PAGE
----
At the halfway point towards the 2030 Agenda for Sustainable Development, it is highly unlikely that we will be able to achieve SDG 4: ensuring inclusive and equitable quality education for all.
For example, in sub-Saharan Africa alone, 61 million children between the ages of 6 and 11 don’t go to school. Moreover, many of those who reach school do not finish. In fact, only one in three children complete primary school, 41 percent complete lower secondary school and 23 percent complete upper secondary school (UNICEF & African Union, 2021).
The results for those children who do go to school are not encouraging either: nearly 87 percent of children are unable to read and understand simple text by the age of 10. On average, the proportion of children reaching the minimum proficiency level by the end of primary school is only 35% in reading and 22% in mathematics (UNICEF & African Union, 2021).
What is happening? Why don’t children learn what they need to? How can we reverse this situation? To find out, the Education Commission in collaboration with governments and local partners in Ghana, Kenya and Rwanda, together with the Lego Foundation have launched the Innovative Pedagogies Project. This project aims to highlight the great importance of inclusive, participatory, adaptive and playful pedagogies in education, and to create awareness and political will around the adoption of these pedagogies.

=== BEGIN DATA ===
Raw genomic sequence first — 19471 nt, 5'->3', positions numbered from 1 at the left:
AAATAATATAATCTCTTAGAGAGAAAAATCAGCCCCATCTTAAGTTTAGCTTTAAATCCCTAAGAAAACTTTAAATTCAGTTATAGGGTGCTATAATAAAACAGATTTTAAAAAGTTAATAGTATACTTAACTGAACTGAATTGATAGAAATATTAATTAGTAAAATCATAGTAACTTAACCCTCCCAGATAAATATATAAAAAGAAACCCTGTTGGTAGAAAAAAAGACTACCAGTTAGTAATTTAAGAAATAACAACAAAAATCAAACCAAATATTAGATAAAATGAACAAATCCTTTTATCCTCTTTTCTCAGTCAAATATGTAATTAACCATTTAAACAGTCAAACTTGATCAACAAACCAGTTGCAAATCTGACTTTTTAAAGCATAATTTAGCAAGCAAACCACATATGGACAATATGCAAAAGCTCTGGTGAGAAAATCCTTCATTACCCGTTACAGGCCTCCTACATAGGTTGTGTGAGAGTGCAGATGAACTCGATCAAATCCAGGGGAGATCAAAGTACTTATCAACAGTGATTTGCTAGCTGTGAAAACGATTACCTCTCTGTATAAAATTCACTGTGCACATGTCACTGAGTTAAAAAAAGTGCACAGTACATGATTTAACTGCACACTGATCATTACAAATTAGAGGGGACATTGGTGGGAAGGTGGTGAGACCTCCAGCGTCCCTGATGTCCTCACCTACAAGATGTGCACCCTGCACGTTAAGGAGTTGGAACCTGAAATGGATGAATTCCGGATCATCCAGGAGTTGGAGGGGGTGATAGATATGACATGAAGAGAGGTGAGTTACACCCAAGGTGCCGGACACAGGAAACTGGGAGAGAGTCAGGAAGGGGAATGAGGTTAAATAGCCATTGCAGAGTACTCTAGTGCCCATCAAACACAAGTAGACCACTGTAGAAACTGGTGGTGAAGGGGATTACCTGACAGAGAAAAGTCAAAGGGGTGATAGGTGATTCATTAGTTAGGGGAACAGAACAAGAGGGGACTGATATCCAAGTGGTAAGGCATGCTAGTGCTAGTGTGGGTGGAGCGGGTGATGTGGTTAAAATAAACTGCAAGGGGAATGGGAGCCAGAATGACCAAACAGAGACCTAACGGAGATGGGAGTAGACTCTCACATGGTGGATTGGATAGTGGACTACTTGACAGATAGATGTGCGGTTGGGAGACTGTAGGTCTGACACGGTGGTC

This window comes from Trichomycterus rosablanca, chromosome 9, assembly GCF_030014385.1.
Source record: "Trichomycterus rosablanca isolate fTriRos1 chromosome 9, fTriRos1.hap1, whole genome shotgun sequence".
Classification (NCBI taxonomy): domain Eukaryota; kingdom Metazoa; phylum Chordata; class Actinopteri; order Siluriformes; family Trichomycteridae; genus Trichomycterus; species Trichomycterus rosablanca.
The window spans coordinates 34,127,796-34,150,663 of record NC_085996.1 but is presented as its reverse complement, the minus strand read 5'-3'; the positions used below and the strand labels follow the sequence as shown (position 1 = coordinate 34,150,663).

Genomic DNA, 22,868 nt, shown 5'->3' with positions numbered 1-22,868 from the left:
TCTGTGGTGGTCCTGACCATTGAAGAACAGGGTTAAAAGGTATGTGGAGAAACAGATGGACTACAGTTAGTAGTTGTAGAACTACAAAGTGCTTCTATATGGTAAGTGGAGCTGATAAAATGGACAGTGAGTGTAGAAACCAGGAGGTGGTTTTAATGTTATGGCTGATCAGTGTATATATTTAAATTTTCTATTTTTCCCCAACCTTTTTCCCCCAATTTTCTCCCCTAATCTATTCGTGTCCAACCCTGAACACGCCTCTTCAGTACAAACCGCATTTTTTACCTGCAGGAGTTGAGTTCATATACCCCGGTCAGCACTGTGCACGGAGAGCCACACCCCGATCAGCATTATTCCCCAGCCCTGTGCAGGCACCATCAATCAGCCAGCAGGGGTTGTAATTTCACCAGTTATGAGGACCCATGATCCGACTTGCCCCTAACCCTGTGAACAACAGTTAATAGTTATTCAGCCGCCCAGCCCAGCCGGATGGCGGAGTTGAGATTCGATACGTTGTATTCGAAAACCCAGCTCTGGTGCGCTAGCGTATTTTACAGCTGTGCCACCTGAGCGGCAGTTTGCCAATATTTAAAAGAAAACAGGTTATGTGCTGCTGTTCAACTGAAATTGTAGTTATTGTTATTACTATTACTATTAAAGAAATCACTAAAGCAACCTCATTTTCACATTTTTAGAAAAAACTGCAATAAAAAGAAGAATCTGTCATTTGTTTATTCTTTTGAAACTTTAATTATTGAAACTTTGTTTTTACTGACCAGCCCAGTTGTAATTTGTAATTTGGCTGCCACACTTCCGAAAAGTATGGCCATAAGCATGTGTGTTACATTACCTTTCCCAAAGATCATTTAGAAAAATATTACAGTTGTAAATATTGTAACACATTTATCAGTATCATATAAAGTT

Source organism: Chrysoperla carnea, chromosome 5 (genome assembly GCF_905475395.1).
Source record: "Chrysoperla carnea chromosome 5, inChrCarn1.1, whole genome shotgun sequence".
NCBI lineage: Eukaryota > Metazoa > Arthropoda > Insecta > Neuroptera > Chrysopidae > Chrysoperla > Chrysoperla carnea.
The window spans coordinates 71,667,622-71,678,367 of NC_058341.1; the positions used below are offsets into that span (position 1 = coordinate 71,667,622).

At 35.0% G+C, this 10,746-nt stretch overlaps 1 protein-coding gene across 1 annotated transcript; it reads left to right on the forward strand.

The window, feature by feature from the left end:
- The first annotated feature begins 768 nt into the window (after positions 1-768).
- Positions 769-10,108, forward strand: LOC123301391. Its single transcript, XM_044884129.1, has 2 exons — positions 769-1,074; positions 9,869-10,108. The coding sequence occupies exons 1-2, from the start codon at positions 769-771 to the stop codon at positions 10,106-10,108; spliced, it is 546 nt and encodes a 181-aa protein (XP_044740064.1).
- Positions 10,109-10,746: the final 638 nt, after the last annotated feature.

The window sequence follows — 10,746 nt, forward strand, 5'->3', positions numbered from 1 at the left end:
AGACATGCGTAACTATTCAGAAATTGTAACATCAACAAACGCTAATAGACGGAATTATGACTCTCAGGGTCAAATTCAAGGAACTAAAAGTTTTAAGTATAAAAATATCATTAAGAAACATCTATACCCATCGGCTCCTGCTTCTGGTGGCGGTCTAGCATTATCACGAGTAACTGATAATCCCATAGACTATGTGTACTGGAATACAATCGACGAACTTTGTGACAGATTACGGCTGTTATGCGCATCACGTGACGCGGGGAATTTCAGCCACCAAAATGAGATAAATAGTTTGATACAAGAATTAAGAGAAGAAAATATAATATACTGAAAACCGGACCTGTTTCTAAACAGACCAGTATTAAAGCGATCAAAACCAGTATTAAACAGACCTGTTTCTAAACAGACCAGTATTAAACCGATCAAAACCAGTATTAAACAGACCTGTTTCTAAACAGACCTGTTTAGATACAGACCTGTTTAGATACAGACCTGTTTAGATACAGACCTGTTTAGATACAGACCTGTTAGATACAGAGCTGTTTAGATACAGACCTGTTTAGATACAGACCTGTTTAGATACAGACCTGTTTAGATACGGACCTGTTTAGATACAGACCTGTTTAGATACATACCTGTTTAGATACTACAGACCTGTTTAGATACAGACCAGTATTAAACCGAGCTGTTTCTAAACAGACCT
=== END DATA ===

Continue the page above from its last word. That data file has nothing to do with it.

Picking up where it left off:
“Many children do not learn because the teaching they receive is not attractive or does not meet their needs”, the Education Commission explains. This is especially true in the case of students with disabilities, girls, those belonging to ethnic or religious minorities or those who are otherwise marginalised. It is therefore essential to develop and implement inclusive, participatory pedagogies that are adapted to the specific needs of all students.
In this article we will explain what these pedagogies are and how they are being implemented in some sub-Saharan African countries.
What is innovative pedagogy?
The project defines these pedagogies as inclusive, participatory, adaptive and playful pedagogies that meet the needs of all learners without exception. They take place in the classroom and are supported by the school and the whole system, which provides the appropriate policies and structures, as well as the necessary leadership to carry them out. These are its components:
- Inclusive pedagogy. It promotes education that is responsive to the needs of all learners: girls, boys, children with disabilities, cognitive diversity, ethnoreligious diversity, socio-economic diversity and those at risk of being expelled from school.
- Participatory pedagogy. It uses innovative pedagogical practices to make learning an enjoyable experience and motivates students to become involved in their learning process. This includes, for example, learning through play, which has been associated with improved intellectual, social, emotional and physical development in children.
- Adaptive pedagogy. It refers to classroom instructional approaches aligned to the specific developmental needs of learners; teaching in a way that prioritises and adapts to the unique learning needs of diverse learners.
To function properly, they must be implemented at three levels:
- At the system level. National officers, operational officers and teacher trainers provide the enabling structure.